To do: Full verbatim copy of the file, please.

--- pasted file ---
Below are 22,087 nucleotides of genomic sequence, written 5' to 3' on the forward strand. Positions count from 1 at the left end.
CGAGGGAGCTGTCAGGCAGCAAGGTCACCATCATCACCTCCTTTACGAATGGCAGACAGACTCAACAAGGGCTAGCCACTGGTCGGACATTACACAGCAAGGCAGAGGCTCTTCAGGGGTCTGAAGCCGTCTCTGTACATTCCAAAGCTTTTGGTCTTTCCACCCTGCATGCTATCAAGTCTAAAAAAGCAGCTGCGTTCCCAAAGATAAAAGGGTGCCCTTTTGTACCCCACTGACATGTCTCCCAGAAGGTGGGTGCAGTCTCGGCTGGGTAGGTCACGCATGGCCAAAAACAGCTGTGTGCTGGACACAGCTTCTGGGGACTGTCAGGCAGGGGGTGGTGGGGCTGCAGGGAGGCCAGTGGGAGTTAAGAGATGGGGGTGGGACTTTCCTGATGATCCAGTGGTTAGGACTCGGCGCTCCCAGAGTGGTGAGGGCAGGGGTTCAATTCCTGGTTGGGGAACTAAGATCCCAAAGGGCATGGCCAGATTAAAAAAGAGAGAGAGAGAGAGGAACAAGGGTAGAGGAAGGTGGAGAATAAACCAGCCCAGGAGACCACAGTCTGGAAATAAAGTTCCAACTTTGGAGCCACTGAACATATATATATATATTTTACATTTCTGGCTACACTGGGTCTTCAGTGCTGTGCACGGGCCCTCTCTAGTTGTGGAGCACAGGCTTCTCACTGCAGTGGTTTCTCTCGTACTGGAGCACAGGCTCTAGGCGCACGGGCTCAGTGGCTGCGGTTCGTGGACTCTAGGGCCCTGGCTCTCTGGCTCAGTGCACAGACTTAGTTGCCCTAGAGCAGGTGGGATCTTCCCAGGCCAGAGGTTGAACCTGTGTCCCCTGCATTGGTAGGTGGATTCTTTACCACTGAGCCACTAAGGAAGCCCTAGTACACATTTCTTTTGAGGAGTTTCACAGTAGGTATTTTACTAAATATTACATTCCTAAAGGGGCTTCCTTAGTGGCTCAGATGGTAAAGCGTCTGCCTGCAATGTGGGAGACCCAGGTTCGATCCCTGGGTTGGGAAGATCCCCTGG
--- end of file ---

Below are 22,087 nucleotides of genomic sequence, written 5' to 3' on the forward strand. Positions count from 1 at the left end.
CGAGGGAGCTGTCAGGCAGCAAGGTCACCATCATCACCTCCTTTACGAATGGCAGACAGACTCAACAAGGGCTAGCCACTGGTCGGACATTACACAGCAAGGCAGAGGCTCTTCAGGGGTCTGAAGCCGTCTCTGTACATTCCAAAGCTTTTGGTCTTTCCACCCTGCATGCTATCAAGTCTAAAAAAGCAGCTGCGTTCCCAAAGATAAAAGGGTGCCCTTTTGTACCCCACTGACATGTCTCCCAGAAGGTGGGTGCAGTCTCGGCTGGGTAGGTCACGCATGGCCAAAAACAGCTGTGTGCTGGACACAGCTTCTGGGGACTGTCAGGCAGGGGGTGGTGGGGCTGCAGGGAGGCCAGTGGGAGTTAAGAGATGGGGGTGGGACTTTCCTGATGATCCAGTGGTTAGGACTCGGCGCTCCCAGAGTGGTGAGGGCAGGGGTTCAATTCCTGGTTGGGGAACTAAGATCCCAAAGGGCATGGCCAGATTAAAAAAGAGAGAGAGAGAGAGGAACAAGGGTAGAGGAAGGTGGAGAATAAACCAGCCCAGGAGACCACAGTCTGGAAATAAAGTTCCAACTTTGGAGCCACTGAACATATATATATATATTTTACATTTCTGGCTACACTGGGTCTTCAGTGCTGTGCACGGGCCCTCTCTAGTTGTGGAGCACAGGCTTCTCACTGCAGTGGTTTCTCTCGTACTGGAGCACAGGCTCTAGGCGCACGGGCTCAGTGGCTGCGGTTCGTGGACTCTAGGGCCCTGGCTCTCTGGCTCAGTGCACAGACTTAGTTGCCCTAGAGCAGGTGGGATCTTCCCAGGCCAGAGGTTGAACCTGTGTCCCCTGCATTGGTAGGTGGATTCTTTACCACTGAGCCACTAAGGAAGCCCTAGTACACATTTCTTTTGAGGAGTTTCACAGTAGGTATTTTACTAAATATTACATTCCTAAAGGGGCTTCCTTAGTGGCTCAGATGGTAAAGCGTCTGCCTGCAATGTGGGAGACCCAGGTTCGATCCCTGGGTTGGGAAGATCCCCTGG